A Passport to Faerie Land

“Morgan,” Dad’s voice is soft and gentle as he lifts me from the helicopter. Blinking the sleep from my eyes I wave goodbye to the helicopter and pilot as it takes off in the blinding snow.

Snow? “Dad, where are our things?” I look around me, not seeing them anywhere. “And why is it so hot?”

Dad just smiles. “Our things are already gone.” He turns and begins walking towards a sheet of ice. I follow, holding my coat close, more as a security blanket than anything else. I certainly don’t need it for the cold, especially as it’s getting warmer the closer to the ice we get.

“Right,” Dad smiles the biggest smile I’ve ever seen him with. “I want you to draw your element, correction, Main element to you.”

Main element, that must be water; at least I always feel the most at home with water. There seems to be enough of it around here, but I sense that maybe there isn’t. The water flows from me to the sheet of ice turning it into a glistening silver wall. Gently I touch it. Ripples spread out as if my fingers had tapped a puddle. I grin and touch it again, this time letting my fingers linger. I feel drawn through, as if something wants me to step inside. I looked at Dad.

He’s still wearing that giant grin. He nods at me. This must be it. We must be at the entrance to the Faerie world. I’m half scared, half excited. The only reason I can think of to leave suddenly is the test. That scares me. But this is where Dad grew up. I remember the first time Mom had taken me around the Grandma B's farm. She’d had that same giant grin pointing out where this and that happened.

Well thinking isn’t getting me anywhere. I take a deep breath and walk through. It tingles and chimes, like a sweeter softer version of the bells on store doors. My smile fades. I’m inside a building, not in a flowering meadow like I’d expected. Yet, yet building is not nearly a grandiose enough word to describe where I am.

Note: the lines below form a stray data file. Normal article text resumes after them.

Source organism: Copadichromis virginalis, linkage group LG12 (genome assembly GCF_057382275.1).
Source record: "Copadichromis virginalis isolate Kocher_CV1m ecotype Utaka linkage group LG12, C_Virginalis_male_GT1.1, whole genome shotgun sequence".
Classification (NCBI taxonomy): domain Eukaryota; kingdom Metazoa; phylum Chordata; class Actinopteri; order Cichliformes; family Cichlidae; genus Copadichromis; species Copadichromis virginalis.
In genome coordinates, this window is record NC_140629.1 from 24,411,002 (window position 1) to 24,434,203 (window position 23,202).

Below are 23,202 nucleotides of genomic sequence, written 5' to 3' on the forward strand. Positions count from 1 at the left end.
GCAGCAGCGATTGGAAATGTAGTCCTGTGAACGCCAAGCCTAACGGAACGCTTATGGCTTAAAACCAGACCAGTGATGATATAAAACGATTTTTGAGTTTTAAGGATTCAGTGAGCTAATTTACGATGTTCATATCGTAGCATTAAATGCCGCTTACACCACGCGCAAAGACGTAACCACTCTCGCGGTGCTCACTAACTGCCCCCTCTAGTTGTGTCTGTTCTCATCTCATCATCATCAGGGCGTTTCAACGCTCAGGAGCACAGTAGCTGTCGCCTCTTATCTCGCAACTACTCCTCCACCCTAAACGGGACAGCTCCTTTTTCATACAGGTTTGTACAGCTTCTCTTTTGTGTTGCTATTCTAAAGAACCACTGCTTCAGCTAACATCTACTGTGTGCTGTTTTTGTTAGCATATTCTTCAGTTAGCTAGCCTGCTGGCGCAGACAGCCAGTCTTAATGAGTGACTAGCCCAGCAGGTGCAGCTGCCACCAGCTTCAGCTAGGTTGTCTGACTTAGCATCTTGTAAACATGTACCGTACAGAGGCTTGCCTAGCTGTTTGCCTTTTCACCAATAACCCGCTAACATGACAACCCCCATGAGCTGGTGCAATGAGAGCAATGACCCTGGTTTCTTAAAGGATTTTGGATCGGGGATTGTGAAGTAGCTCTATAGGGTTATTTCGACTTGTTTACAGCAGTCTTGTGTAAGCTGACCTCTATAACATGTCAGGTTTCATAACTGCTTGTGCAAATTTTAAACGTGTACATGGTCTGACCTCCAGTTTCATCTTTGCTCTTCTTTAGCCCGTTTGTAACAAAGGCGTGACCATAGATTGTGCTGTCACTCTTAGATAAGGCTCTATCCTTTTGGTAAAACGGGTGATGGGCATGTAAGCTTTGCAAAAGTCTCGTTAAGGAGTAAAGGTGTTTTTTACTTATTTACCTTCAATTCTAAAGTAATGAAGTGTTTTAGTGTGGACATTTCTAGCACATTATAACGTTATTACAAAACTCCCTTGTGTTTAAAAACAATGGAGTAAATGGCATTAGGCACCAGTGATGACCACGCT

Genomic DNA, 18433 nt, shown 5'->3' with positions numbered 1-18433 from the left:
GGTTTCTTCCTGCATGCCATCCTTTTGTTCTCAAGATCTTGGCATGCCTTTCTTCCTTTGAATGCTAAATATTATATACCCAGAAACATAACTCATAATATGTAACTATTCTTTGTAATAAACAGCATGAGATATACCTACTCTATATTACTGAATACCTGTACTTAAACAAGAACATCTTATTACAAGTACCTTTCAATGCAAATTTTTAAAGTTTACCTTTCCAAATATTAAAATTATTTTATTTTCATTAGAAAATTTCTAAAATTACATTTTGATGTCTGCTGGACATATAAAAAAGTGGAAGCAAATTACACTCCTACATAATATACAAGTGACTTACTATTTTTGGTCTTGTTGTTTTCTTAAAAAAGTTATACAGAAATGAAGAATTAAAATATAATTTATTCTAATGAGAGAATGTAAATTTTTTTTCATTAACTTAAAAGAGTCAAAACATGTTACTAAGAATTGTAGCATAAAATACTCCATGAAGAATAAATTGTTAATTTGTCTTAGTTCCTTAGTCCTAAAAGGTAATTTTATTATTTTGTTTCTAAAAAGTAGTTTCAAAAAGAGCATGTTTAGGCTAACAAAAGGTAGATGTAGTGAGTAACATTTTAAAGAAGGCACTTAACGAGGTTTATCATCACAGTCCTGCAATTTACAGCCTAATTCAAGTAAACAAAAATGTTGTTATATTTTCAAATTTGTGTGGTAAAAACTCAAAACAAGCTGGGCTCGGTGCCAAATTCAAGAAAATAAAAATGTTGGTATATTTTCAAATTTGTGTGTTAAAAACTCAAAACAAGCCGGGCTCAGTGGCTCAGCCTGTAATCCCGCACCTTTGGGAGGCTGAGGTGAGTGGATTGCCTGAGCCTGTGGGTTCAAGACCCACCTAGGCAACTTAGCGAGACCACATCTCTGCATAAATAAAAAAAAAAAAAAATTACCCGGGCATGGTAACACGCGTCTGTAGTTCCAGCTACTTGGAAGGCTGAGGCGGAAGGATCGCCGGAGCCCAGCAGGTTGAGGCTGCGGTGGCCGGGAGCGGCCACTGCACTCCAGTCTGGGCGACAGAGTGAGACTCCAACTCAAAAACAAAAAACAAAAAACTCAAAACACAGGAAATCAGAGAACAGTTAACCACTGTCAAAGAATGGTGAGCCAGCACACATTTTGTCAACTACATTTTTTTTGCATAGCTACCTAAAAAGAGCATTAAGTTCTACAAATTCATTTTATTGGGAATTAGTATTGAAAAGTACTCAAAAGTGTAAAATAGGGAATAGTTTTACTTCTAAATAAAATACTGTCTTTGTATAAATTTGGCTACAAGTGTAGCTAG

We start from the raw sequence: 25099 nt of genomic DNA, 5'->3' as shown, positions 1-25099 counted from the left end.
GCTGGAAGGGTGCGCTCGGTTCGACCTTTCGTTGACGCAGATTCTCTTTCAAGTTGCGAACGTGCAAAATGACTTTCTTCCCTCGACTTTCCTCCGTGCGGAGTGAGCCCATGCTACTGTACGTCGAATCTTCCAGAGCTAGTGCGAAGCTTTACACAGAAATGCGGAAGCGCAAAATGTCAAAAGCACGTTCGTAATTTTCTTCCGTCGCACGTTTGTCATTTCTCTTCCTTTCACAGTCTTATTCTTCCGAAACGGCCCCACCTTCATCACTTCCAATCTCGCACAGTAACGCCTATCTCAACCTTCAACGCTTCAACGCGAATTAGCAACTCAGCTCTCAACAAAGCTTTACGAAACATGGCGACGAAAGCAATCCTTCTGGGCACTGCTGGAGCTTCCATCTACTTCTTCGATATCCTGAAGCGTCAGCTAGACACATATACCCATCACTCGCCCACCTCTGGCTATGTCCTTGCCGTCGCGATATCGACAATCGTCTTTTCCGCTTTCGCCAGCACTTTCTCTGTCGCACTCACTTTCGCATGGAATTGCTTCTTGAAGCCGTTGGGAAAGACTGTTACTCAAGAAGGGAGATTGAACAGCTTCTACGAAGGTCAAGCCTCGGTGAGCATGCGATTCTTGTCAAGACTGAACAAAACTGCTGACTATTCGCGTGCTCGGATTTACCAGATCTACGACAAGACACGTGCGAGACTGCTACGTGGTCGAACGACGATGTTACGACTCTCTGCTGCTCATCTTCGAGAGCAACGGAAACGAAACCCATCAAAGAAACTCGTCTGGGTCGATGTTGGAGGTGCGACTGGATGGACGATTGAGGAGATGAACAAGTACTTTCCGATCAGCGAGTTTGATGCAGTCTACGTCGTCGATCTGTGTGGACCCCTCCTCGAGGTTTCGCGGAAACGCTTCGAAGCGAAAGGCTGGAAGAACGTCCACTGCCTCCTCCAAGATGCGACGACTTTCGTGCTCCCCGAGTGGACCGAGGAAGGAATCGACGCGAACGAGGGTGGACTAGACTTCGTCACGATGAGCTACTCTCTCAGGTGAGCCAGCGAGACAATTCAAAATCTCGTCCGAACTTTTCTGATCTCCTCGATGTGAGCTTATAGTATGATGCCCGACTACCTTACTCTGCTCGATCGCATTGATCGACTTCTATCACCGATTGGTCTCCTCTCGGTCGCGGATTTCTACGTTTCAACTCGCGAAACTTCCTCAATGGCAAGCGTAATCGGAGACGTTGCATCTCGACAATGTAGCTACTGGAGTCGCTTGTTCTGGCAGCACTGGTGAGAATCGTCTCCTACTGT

This gilded hall seems to stretch for miles with a ceiling so high I’m surprised I don’t see clouds. All around me people bustle to and fro. Some look like businessmen, some look like ordinary people, but not a wing in sight. I hope Dad comes through soon.

A business man wheels his suitcase past me. I watch as he’s scanned with what looks like one of those hand held metal detectors from an airport.  Once cleared the man walks through the shimmering ice. Dad, where are you, I think, taking a hesitant step forward. I can’t just stand here blocking the entrance, but I have no idea where to go, and frankly those big guys with bows and swords that are also milling about frighten me.

I jump when I hear my name called. “Morgan?” I turn to see two suited, um, receptionists, come out from behind the nearest desk. They approach me with a clipboard. “Morgan?” The one man is definitely looking at me.

“Y, yes.” I manage. Be strong, I tell myself. Just breathe. My hand goes to my pendant, drawing some strength from the love entwined in it.

“If you’ll have a seat over here,” they direct me towards a chair, “we need you to fill in this form and take it to Desk Fifty-Three. The lady there will tell you where to go.” It feels as though the clipboard is shoved at me. I take it and sit down. They return to their desk.

Sighing I pick up the pen and look at the form. I feel as though I’m applying for a passport as I fill it out.

Name: Morgan Francis Wilfred;
Birthplace: San Francisco, CA
Age: 20;
Blood status: I have no idea, do I put half-blood? I leave it blank;
Reason for entrance: Business, visiting family, Dad didn’t really say.
Others in Group: um, I go with Father on this one.
Marital status: Single, but taken. I look into my pendant for a brief moment and smile.
Element: Not enough room for all three. I look up towards the wall, but don’t see Dad yet. I look back at the form. Water is all I put.

No need to advertise I’m different, despite the fact that Dad thinks it’s potentially wonderful. Things Mom thought were wonderful got me teased when I was in school. Not that I’ll deny it if asked. I complete the form raising my eyebrows at the disclaimer. Right. I hold the pen poised to sign the form. I look up again, but there is still no sign of Dad. Taking a deep breath I sign my name.

How long can I wait here, I wonder. And which desk, of the myriad white marble desks that line the hall, is Desk Fifty-Three?

The End

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